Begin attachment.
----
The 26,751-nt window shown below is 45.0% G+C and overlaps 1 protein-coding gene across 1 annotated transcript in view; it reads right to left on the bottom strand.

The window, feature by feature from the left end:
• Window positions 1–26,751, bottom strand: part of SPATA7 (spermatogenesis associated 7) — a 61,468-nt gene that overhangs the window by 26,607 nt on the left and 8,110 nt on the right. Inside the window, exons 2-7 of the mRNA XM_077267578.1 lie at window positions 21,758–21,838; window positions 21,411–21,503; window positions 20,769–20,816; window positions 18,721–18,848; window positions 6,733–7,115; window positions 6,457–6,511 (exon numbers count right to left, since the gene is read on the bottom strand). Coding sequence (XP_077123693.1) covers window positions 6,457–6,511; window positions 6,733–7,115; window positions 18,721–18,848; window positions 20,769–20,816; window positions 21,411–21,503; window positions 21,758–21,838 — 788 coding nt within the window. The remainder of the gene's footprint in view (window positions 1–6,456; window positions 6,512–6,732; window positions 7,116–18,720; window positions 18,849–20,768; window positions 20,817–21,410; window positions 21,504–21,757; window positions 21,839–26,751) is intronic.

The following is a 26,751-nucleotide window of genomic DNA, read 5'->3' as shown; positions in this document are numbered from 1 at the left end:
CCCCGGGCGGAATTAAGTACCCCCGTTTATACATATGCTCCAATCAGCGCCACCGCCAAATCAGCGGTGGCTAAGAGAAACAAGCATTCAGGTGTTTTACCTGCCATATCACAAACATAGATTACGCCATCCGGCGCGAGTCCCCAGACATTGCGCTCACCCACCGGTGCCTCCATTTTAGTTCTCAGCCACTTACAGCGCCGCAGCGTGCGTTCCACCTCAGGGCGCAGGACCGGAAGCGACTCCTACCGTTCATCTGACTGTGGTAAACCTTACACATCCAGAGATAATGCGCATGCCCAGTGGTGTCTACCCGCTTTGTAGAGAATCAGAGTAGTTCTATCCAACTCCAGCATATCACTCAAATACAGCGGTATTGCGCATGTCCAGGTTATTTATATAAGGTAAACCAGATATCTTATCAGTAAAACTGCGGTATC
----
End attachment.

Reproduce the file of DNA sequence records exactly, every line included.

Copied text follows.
The 26,751-nt window shown below is 45.0% G+C and overlaps 1 protein-coding gene across 1 annotated transcript in view; it reads right to left on the bottom strand.

The window, feature by feature from the left end:
• Window positions 1–26,751, bottom strand: part of SPATA7 (spermatogenesis associated 7) — a 61,468-nt gene that overhangs the window by 26,607 nt on the left and 8,110 nt on the right. Inside the window, exons 2-7 of the mRNA XM_077267578.1 lie at window positions 21,758–21,838; window positions 21,411–21,503; window positions 20,769–20,816; window positions 18,721–18,848; window positions 6,733–7,115; window positions 6,457–6,511 (exon numbers count right to left, since the gene is read on the bottom strand). Coding sequence (XP_077123693.1) covers window positions 6,457–6,511; window positions 6,733–7,115; window positions 18,721–18,848; window positions 20,769–20,816; window positions 21,411–21,503; window positions 21,758–21,838 — 788 coding nt within the window. The remainder of the gene's footprint in view (window positions 1–6,456; window positions 6,512–6,732; window positions 7,116–18,720; window positions 18,849–20,768; window positions 20,817–21,410; window positions 21,504–21,757; window positions 21,839–26,751) is intronic.

The following is a 26,751-nucleotide window of genomic DNA, read 5'->3' as shown; positions in this document are numbered from 1 at the left end:
CCCCGGGCGGAATTAAGTACCCCCGTTTATACATATGCTCCAATCAGCGCCACCGCCAAATCAGCGGTGGCTAAGAGAAACAAGCATTCAGGTGTTTTACCTGCCATATCACAAACATAGATTACGCCATCCGGCGCGAGTCCCCAGACATTGCGCTCACCCACCGGTGCCTCCATTTTAGTTCTCAGCCACTTACAGCGCCGCAGCGTGCGTTCCACCTCAGGGCGCAGGACCGGAAGCGACTCCTACCGTTCATCTGACTGTGGTAAACCTTACACATCCAGAGATAATGCGCATGCCCAGTGGTGTCTACCCGCTTTGTAGAGAATCAGAGTAGTTCTATCCAACTCCAGCATATCACTCAAATACAGCGGTATTGCGCATGTCCAGGTTATTTATATAAGGTAAACCAGATATCTTATCAGTAAAACTGCGGTATC